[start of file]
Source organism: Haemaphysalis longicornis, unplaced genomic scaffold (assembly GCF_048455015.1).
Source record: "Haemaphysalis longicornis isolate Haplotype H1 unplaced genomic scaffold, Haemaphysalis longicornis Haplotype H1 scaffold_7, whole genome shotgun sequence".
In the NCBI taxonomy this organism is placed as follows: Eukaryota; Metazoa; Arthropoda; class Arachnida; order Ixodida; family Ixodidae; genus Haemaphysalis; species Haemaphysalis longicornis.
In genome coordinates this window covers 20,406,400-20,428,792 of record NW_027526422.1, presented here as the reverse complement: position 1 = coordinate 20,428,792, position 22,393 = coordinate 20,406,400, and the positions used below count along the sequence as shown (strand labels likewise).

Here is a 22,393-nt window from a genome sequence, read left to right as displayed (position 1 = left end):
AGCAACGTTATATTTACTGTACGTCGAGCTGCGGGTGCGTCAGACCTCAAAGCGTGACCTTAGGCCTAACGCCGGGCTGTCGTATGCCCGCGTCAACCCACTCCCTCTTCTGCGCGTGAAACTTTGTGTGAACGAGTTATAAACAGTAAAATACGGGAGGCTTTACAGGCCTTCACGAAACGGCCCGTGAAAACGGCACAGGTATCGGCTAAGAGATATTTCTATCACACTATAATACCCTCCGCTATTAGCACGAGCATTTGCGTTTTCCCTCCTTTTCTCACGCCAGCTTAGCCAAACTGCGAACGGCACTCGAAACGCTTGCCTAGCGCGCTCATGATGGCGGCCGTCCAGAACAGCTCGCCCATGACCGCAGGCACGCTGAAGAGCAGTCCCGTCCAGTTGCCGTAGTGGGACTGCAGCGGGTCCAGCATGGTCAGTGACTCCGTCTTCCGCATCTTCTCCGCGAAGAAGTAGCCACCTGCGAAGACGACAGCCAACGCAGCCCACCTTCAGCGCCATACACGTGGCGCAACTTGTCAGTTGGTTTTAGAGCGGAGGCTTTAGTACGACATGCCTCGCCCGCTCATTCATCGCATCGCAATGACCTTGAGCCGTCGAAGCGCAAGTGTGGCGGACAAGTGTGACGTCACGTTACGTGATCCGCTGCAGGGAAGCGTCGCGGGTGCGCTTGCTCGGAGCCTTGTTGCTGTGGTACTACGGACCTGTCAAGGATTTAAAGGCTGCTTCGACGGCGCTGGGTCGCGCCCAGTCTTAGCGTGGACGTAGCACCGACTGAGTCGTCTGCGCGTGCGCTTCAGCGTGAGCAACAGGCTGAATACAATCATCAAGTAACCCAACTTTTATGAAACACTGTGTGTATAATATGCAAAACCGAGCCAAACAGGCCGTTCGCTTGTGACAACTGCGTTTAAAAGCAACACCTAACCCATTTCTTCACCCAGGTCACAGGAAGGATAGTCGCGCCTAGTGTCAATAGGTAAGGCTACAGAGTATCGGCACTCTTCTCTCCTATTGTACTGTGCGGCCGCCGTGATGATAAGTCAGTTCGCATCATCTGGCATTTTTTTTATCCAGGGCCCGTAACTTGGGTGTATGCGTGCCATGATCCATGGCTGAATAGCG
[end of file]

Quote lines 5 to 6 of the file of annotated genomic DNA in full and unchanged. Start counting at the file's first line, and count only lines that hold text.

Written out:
Here is a 22,393-nt window from a genome sequence, read left to right as displayed (position 1 = left end):
AGCAACGTTATATTTACTGTACGTCGAGCTGCGGGTGCGTCAGACCTCAAAGCGTGACCTTAGGCCTAACGCCGGGCTGTCGTATGCCCGCGTCAACCCACTCCCTCTTCTGCGCGTGAAACTTTGTGTGAACGAGTTATAAACAGTAAAATACGGGAGGCTTTACAGGCCTTCACGAAACGGCCCGTGAAAACGGCACAGGTATCGGCTAAGAGATATTTCTATCACACTATAATACCCTCCGCTATTAGCACGAGCATTTGCGTTTTCCCTCCTTTTCTCACGCCAGCTTAGCCAAACTGCGAACGGCACTCGAAACGCTTGCCTAGCGCGCTCATGATGGCGGCCGTCCAGAACAGCTCGCCCATGACCGCAGGCACGCTGAAGAGCAGTCCCGTCCAGTTGCCGTAGTGGGACTGCAGCGGGTCCAGCATGGTCAGTGACTCCGTCTTCCGCATCTTCTCCGCGAAGAAGTAGCCACCTGCGAAGACGACAGCCAACGCAGCCCACCTTCAGCGCCATACACGTGGCGCAACTTGTCAGTTGGTTTTAGAGCGGAGGCTTTAGTACGACATGCCTCGCCCGCTCATTCATCGCATCGCAATGACCTTGAGCCGTCGAAGCGCAAGTGTGGCGGACAAGTGTGACGTCACGTTACGTGATCCGCTGCAGGGAAGCGTCGCGGGTGCGCTTGCTCGGAGCCTTGTTGCTGTGGTACTACGGACCTGTCAAGGATTTAAAGGCTGCTTCGACGGCGCTGGGTCGCGCCCAGTCTTAGCGTGGACGTAGCACCGACTGAGTCGTCTGCGCGTGCGCTTCAGCGTGAGCAACAGGCTGAATACAATCATCAAGTAACCCAACTTTTATGAAACACTGTGTGTATAATATGCAAAACCGAGCCAAACAGGCCGTTCGCTTGTGACAACTGCGTTTAAAAGCAACACCTAACCCATTTCTTCACCCAGGTCACAGGAAGGATAGTCGCGCCTAGTGTCAATAGGTAAGGCTACAGAGTATCGGCACTCTTCTCTCCTATTGTACTGTGCGGCCGCCGTGATGATAAGTCAGTTCGCATCATCTGGCATTTTTTTTATCCAGGGCCCGTAACTTGGGTGTATGCGTGCCATGATCCATGGCTGAATAGCG